Any charity involved with the conservation and welfare of Asian elephants has to recognise the importance of the issue of street elephants. The plight of elephants forced to live and work in urban areas is one in which EleAid has been involved since our inception. We first became involved in the issue with our 2003 Bring the Elephants Home Campaign and as a result our first three elephants were all rescued from suffering on city streets.
What is a Street Elephant?
Street elephants are forced by their owners to live and work in an urban environment. The owner or handler makes money by forcing the elephants to perform tricks for people’s entertainment. They also sell over priced bananas or other fruit to passers by so they may feed the animals.
Often, but not always, the targets for the street-begging mahouts are western tourists. The exotic sight of an elephant in a city environment is beguiling to people on holiday and they are often ready to spend a few pounds to interact with elephants. However, most of them are completely unaware of the depths of the suffering of these unfortunate animals. Street elephants are particularly common in Thailand and India, but can be found in other cities throughout Asia.
Why do the Elephants Work the Streets?
Domesticated elephants have been used for work in Asia for thousands of years. Tasks have included logging, building, transportation and providing support during wartime. However, in the modern world, the elephant’s strength and intelligence has been made obsolete by machines.
In Thailand, the problems were particularly exacerbated by the logging ban of 1989 when thousands of elephants were put out of work simultaneously. The elephants’ owners, often small families, have seen their animals go from being net wage earners to being a huge drain on their finances. Many traditional mahouts see no option other than to take their elephants to the city to earn an income.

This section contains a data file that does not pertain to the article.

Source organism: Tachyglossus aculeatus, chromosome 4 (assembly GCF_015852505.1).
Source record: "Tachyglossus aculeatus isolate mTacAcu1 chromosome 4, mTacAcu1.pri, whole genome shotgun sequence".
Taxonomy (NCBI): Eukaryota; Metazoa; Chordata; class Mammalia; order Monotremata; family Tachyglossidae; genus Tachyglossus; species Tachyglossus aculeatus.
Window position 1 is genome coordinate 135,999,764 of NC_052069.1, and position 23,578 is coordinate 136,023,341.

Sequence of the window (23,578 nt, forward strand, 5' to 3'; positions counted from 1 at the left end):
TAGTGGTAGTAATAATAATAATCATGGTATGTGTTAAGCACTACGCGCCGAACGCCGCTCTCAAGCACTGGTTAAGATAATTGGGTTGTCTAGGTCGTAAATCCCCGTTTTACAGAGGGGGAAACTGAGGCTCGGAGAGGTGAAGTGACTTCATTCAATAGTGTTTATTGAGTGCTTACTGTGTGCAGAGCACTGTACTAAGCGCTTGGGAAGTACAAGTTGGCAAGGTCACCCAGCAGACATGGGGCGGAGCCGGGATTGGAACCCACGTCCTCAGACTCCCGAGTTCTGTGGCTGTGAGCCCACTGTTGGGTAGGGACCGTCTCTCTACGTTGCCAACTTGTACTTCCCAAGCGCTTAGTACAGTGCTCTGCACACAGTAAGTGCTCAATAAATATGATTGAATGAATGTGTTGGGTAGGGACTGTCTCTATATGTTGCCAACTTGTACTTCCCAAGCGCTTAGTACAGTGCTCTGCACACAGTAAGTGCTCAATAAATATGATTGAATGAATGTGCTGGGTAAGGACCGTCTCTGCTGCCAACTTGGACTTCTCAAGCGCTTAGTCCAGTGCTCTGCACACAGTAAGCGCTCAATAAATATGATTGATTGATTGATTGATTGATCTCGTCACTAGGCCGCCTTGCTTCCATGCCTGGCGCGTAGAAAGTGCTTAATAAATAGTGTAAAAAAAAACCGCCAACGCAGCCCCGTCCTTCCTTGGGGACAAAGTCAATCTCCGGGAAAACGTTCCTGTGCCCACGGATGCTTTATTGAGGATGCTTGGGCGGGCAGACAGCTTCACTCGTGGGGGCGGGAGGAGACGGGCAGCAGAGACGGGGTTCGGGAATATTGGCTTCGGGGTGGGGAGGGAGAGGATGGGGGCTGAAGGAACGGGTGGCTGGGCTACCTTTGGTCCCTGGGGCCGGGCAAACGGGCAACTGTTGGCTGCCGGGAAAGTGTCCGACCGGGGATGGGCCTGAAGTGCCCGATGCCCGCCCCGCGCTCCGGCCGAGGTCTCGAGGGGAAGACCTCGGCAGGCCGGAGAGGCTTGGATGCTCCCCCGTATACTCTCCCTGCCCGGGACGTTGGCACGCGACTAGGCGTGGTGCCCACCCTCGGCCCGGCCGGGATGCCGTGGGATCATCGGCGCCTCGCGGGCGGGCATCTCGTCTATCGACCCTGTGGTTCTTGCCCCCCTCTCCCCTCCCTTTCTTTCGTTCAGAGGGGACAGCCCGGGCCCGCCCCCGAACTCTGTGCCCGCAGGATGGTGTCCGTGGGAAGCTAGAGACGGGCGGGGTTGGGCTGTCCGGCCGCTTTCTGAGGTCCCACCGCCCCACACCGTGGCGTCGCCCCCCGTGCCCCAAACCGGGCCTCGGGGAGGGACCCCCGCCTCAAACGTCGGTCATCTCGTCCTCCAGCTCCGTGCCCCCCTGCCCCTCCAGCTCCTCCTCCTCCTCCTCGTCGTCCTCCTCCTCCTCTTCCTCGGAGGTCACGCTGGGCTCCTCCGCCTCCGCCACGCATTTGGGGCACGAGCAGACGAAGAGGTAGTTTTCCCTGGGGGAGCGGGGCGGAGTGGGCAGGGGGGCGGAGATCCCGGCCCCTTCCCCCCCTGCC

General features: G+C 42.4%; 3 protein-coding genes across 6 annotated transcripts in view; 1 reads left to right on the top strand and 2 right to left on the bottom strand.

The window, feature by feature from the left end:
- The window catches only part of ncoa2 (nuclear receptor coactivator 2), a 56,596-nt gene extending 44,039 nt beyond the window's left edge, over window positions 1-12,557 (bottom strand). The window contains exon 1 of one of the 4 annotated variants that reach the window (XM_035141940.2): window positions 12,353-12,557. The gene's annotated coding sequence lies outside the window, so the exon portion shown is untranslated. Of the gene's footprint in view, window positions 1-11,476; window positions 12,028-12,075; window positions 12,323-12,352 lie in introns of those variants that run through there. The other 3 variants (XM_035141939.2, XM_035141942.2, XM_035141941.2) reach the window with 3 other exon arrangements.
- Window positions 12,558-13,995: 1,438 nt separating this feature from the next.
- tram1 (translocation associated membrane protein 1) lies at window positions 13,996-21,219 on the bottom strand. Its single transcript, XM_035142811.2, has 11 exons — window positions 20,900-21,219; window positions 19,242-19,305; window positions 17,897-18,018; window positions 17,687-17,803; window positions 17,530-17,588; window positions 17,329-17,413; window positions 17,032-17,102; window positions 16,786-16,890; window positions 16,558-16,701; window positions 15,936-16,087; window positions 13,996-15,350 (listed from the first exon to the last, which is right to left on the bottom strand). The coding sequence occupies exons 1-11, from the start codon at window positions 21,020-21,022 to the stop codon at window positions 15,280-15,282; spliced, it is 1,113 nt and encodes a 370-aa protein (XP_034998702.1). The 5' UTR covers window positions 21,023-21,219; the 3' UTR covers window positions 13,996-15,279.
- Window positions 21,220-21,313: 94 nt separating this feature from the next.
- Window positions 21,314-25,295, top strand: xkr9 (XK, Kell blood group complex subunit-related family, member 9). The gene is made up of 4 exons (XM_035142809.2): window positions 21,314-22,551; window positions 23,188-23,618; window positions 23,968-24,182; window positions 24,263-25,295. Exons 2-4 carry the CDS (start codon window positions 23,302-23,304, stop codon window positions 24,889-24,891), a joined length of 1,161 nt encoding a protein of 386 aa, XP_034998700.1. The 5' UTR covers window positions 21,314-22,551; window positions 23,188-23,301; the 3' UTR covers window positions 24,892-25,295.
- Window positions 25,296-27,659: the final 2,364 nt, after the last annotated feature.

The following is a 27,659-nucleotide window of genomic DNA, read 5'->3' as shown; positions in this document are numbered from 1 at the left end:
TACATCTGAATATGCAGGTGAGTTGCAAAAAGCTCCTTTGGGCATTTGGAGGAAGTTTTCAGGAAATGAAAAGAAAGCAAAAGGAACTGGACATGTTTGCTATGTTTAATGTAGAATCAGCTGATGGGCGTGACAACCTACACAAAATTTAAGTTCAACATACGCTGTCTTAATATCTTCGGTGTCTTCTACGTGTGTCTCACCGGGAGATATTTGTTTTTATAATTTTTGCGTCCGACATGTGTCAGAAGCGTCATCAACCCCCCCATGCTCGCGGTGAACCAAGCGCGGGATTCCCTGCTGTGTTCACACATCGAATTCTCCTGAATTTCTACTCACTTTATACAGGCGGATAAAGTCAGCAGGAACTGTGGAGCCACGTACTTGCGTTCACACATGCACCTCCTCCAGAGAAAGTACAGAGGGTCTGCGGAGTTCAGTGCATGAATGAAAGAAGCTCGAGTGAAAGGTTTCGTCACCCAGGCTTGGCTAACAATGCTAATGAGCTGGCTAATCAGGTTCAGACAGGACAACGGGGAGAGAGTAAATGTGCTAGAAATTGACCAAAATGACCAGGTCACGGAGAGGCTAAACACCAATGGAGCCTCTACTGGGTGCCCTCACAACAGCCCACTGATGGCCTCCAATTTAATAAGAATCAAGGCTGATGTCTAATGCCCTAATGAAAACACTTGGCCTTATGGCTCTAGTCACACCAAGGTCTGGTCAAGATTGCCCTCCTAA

On the other hand, richer and more unscrupulous criminal elements have been buying up high numbers of elephants and renting them out to people who will take them into the cities. They are using the suffering of these mighty animals to line their pockets.
What Problems do the Elephants Suffer?
Elephants are not designed for the urban jungle. These are just some of the appalling ways that street elephants suffer:
Most street elephants start work at about 4pm when they begin walking from their hideouts on wasteland to the main entertainment districts. At this time of day, it is still very hot on the roads and the pavements burn the souls of elephant’s feet. Elephant’s feet are designed for walking in jungle and grassland not burning concrete. There is also danger of rubbish. Many elephants live on wasteland that is littered with broken bottles, rusty cans and other hazards. Often they cut their feet and this can lead to infection, blood poisoning and even death.
Sunstroke and Dehydration
As previously stated, during the day most city elephants hide on wasteland. Often there is no shade for the elephants and they are left unprotected from the ravages of the sun. We have seen the most appalling sunburn on street elephants who are in absolute agony as the skin peels from their backs.
Often they also have inadequate water supplies. They have to rely on their mahouts to bring them water in buckets. This is however hard arduous work and only the most dedicated mahout will bring the 60 gallons a day that the elephant needs.
We found the elephant pictured in Bangkok desperate for water as he lay collapsed from severe dehydration in the heat of the midday sun.
Gastric and Respiratory Problems